Solving the mysteries of our galaxy’s core

Scientists have detected small lumps within the smooth scattering disk of the Milky Way's supermassive black hole.
By | Published: October 14, 2014 | Last updated on May 18, 2023
Sagittarius A*
This composite of area surrounding the Milky Way’s supermassive black hole, Sagittarius A*, combines radio images from the NRAO Very Large Array (green), BIMA (red), and the NASA Spitzer Space Telescope (blue).
Is matter falling into the massive black hole at the center of the Milky Way or being ejected from it? No one knows for sure, but a University of California, Santa Barbara, astrophysicist is searching for an answer.

Carl Gwinn, a professor in UCSB’s Department of Physics, and colleagues have analyzed images collected by the Russian spacecraft RadioAstron. RadioAstron was launched into orbit from Baikonur, Kazakhstan, in July 2011 with several missions, one of which was to investigate the scattering of pulsars — the cores of dead stars — by interstellar gas. What the team found led them to examine additional observations of Sagittarius A* (pronounced “A-star”), the source that marks the Milky Way’s central black hole. Sagittarius A* is visible at radio, infrared, and X-ray wavelengths.

This massive black hole — which contains 4 million solar masses — does not emit radiation but is visible from the gas around it. The gas is being acted upon by the black hole’s very strong gravitational field. The wavelengths that make Sagittarius A* visible are scattered by interstellar gas along the line of sight in the same way that light is scattered by fog on Earth.

Gwinn and his colleagues found that the images taken by RadioAstron contained small spots. “I was quite surprised to find that the effect of scattering produced images with small lumps in the overall smooth image,” explained Gwinn. “We call these substructure. Some previous theories had predicted similar effects in the 1980s, and a quite controversial observation in the 1970s had hinted at their presence.”

In order to better understand the substructure, Michael Johnson, Gwinn’s former graduate student now at the Harvard-Smithsonian Center for Astrophysics, conducted theoretical research. He realized that the anomalies could be used to infer the actual size of the underlying source.

Additional observations made using the Very Long Baseline Array — an interferometer consisting of 10 identical antennas distributed across the United States — and the 100-meter Green Bank Telescope in West Virginia showed the presence of lumps in the image of Sagittarius A*. Recent upgrades have greatly increased the sensitivity of these telescopes. Even so, evidence of the lumps, or substructure, remained extremely faint.

“The theory and observations allow us to make statements about the interstellar gas responsible for the scattering and about the emission region around the black hole,” Johnson said. “It turns out that the size of that emission region is only 20 times the diameter of the event horizon as it would be seen from Earth. With additional observations, we can begin to understand the behavior in this extreme environment.”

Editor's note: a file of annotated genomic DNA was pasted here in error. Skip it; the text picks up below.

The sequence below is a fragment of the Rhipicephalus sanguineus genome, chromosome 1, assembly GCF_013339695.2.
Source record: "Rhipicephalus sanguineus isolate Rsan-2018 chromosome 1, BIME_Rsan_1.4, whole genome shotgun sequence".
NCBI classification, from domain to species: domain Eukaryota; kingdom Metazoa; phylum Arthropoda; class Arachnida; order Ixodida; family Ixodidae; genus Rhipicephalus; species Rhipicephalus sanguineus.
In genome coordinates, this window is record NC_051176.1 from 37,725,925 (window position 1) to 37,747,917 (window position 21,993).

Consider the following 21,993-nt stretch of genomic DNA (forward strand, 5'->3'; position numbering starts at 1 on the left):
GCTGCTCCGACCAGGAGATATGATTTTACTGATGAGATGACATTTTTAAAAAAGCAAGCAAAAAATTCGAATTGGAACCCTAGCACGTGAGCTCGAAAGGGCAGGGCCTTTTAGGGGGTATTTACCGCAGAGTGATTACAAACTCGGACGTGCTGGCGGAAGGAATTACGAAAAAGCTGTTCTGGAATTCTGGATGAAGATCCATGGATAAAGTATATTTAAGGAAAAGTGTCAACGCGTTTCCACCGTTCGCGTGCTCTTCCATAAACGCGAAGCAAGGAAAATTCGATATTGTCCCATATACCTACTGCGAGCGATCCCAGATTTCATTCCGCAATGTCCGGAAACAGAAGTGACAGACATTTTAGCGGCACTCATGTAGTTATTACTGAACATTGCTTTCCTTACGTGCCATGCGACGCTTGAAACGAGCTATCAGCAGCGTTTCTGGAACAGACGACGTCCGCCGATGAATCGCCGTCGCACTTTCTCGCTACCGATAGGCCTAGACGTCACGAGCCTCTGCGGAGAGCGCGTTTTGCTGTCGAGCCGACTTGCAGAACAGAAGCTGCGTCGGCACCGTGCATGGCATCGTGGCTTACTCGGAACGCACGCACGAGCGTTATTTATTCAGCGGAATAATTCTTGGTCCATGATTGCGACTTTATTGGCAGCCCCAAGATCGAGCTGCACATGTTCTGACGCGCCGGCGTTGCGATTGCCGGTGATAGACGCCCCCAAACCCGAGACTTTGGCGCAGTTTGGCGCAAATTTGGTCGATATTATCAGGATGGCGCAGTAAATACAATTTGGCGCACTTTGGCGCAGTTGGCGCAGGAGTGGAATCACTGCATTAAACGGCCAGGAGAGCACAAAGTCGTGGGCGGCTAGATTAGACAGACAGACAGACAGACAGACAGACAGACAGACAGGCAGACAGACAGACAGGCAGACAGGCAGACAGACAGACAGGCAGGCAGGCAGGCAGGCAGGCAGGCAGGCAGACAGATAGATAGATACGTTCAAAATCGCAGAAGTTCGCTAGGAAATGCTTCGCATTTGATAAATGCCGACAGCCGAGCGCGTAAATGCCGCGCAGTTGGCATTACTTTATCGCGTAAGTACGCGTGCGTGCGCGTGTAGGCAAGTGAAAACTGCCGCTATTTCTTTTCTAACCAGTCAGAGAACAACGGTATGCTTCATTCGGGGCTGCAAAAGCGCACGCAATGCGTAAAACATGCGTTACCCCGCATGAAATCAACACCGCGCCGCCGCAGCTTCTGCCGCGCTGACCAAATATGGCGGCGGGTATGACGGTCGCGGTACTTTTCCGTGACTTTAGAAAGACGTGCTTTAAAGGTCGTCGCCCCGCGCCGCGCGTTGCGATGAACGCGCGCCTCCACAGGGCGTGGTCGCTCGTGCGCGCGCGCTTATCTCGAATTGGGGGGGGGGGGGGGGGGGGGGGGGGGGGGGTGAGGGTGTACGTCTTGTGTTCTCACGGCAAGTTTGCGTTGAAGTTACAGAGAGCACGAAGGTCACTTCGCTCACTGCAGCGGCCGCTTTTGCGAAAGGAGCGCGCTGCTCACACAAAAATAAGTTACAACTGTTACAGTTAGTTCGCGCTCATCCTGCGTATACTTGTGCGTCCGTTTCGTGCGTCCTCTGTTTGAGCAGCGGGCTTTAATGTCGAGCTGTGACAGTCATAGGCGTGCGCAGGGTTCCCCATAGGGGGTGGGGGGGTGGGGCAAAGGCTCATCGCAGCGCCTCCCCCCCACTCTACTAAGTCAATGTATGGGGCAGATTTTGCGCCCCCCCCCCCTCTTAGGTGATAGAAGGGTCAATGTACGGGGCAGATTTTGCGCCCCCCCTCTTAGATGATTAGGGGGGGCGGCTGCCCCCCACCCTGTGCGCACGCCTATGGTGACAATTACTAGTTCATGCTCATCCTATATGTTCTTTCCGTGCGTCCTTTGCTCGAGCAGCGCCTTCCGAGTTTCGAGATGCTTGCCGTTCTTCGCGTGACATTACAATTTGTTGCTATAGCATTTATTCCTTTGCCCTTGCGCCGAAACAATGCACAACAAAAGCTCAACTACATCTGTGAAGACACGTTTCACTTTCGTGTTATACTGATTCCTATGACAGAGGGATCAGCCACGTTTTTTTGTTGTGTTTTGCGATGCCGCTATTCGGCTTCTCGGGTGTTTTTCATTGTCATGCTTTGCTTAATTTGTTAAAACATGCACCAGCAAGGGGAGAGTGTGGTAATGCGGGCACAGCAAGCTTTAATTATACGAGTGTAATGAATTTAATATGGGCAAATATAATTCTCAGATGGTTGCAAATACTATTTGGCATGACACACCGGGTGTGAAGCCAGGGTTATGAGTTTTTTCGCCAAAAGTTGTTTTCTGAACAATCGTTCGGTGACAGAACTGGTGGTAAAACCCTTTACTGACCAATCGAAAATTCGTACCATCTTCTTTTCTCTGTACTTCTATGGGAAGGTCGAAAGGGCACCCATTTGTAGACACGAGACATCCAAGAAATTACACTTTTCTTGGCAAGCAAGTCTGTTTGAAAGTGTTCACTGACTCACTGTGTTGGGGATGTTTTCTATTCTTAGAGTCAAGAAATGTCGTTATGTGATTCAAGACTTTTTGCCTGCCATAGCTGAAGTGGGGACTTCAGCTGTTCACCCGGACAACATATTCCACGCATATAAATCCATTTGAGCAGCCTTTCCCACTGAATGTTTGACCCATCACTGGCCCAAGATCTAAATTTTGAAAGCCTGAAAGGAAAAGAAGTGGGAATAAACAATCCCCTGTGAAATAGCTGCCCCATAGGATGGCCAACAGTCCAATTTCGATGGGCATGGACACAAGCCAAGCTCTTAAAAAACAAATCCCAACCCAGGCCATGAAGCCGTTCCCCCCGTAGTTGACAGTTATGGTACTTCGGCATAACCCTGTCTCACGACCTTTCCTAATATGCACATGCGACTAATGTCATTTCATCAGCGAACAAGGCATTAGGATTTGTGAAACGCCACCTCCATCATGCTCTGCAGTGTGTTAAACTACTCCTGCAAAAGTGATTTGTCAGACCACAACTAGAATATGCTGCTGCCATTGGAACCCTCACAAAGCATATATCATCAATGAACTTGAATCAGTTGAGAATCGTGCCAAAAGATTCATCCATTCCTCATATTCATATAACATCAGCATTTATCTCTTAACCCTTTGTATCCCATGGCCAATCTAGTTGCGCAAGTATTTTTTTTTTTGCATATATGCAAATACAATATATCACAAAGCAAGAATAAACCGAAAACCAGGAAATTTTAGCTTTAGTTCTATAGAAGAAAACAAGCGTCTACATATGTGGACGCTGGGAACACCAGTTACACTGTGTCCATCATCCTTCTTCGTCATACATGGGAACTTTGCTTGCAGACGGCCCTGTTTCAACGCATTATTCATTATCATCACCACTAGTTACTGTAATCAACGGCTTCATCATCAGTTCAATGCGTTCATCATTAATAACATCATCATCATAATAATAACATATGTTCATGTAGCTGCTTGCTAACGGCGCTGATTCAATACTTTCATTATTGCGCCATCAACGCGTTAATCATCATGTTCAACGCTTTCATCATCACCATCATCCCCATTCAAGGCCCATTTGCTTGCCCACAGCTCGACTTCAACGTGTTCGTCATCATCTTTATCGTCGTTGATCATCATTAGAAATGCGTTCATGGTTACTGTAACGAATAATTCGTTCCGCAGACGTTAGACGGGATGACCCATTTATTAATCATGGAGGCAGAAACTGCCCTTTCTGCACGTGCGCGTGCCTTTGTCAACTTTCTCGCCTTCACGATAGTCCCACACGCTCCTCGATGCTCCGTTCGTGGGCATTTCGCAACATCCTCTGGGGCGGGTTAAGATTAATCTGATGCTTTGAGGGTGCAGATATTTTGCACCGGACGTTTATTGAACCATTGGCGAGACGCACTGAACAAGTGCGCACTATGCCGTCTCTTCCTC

While no scientific team has been able to produce a complete image of the black hole’s emission, astronomers have drawn inferences about scattering properties from observations at longer wavelengths. “From these they can extrapolate those properties to 1 centimeter and use that to make a rough estimate of the size of the source,” Gwinn said. “We seem to agree quite well with that estimate.”

Not only did Gwinn and his colleagues directly confirm these indirect inferences about the size of Sagittarius A*, but they also were also able to provide new information about fluctuations in the interstellar gas that cause scattering. Their work shows that the spectrum of interstellar turbulence is shallow.

“There are different ways of interpreting observations of the scattering, and we showed that one of them is right and the others are wrong,” said co-investigator Yuri Kovalev, the RadioAstron project scientist. “This will be important for future research on the gas near this black hole. This work is a good example of the synergy between different modern research infrastructures, technologies, and science ideas.”

A friendly international race is going on to see who will be the first to image the black hole’s emissions and thereby determine whether gas falls into the black hole or is being ejected in the form of a jet.

“The character of the substructure seems to be random, so we are keen to go back and confirm the statistics of our sample with more data,” Gwinn said. “We’re also interested in looking at shorter wavelengths where we think the emission region may be smaller and we can get closer to the black hole. We may be able to extract more information than just the size of the emission region. We might possibly be able to make a simple image of how matter falls into a black hole or is ejected from it. It would be very exciting to produce such an image.”